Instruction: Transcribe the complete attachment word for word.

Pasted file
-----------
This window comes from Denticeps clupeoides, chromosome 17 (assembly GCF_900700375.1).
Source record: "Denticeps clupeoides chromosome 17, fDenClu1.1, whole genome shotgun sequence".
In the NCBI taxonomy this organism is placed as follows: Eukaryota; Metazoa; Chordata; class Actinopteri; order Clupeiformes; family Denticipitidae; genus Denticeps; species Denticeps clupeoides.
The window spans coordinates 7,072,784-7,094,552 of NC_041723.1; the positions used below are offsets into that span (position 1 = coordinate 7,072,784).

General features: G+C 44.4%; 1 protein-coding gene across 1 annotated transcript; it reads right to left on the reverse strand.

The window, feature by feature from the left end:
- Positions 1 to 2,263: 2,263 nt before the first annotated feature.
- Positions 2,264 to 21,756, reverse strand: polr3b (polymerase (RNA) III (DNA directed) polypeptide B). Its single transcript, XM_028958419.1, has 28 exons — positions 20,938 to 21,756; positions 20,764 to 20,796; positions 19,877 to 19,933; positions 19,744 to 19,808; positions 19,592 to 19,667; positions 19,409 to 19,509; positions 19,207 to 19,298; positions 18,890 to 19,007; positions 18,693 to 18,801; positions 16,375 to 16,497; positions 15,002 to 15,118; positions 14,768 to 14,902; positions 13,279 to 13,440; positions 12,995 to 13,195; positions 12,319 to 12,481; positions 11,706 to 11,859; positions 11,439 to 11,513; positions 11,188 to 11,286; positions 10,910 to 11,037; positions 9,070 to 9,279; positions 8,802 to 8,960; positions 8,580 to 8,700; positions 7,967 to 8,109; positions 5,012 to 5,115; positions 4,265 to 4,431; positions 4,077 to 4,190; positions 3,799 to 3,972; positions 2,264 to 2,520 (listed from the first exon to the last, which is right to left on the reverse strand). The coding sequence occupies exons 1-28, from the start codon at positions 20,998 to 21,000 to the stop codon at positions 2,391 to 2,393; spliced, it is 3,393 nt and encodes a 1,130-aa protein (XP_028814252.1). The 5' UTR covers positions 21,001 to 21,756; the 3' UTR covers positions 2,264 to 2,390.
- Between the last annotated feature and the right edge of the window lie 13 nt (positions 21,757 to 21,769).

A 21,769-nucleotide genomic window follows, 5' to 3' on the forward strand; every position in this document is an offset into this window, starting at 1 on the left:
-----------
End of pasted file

This window comes from Denticeps clupeoides, chromosome 17 (assembly GCF_900700375.1).
Source record: "Denticeps clupeoides chromosome 17, fDenClu1.1, whole genome shotgun sequence".
In the NCBI taxonomy this organism is placed as follows: Eukaryota; Metazoa; Chordata; class Actinopteri; order Clupeiformes; family Denticipitidae; genus Denticeps; species Denticeps clupeoides.
The window spans coordinates 7,072,784-7,094,552 of NC_041723.1; the positions used below are offsets into that span (position 1 = coordinate 7,072,784).

General features: G+C 44.4%; 1 protein-coding gene across 1 annotated transcript; it reads right to left on the reverse strand.

The window, feature by feature from the left end:
- Positions 1 to 2,263: 2,263 nt before the first annotated feature.
- Positions 2,264 to 21,756, reverse strand: polr3b (polymerase (RNA) III (DNA directed) polypeptide B). Its single transcript, XM_028958419.1, has 28 exons — positions 20,938 to 21,756; positions 20,764 to 20,796; positions 19,877 to 19,933; positions 19,744 to 19,808; positions 19,592 to 19,667; positions 19,409 to 19,509; positions 19,207 to 19,298; positions 18,890 to 19,007; positions 18,693 to 18,801; positions 16,375 to 16,497; positions 15,002 to 15,118; positions 14,768 to 14,902; positions 13,279 to 13,440; positions 12,995 to 13,195; positions 12,319 to 12,481; positions 11,706 to 11,859; positions 11,439 to 11,513; positions 11,188 to 11,286; positions 10,910 to 11,037; positions 9,070 to 9,279; positions 8,802 to 8,960; positions 8,580 to 8,700; positions 7,967 to 8,109; positions 5,012 to 5,115; positions 4,265 to 4,431; positions 4,077 to 4,190; positions 3,799 to 3,972; positions 2,264 to 2,520 (listed from the first exon to the last, which is right to left on the reverse strand). The coding sequence occupies exons 1-28, from the start codon at positions 20,998 to 21,000 to the stop codon at positions 2,391 to 2,393; spliced, it is 3,393 nt and encodes a 1,130-aa protein (XP_028814252.1). The 5' UTR covers positions 21,001 to 21,756; the 3' UTR covers positions 2,264 to 2,390.
- Between the last annotated feature and the right edge of the window lie 13 nt (positions 21,757 to 21,769).

A 21,769-nucleotide genomic window follows, 5' to 3' on the forward strand; every position in this document is an offset into this window, starting at 1 on the left: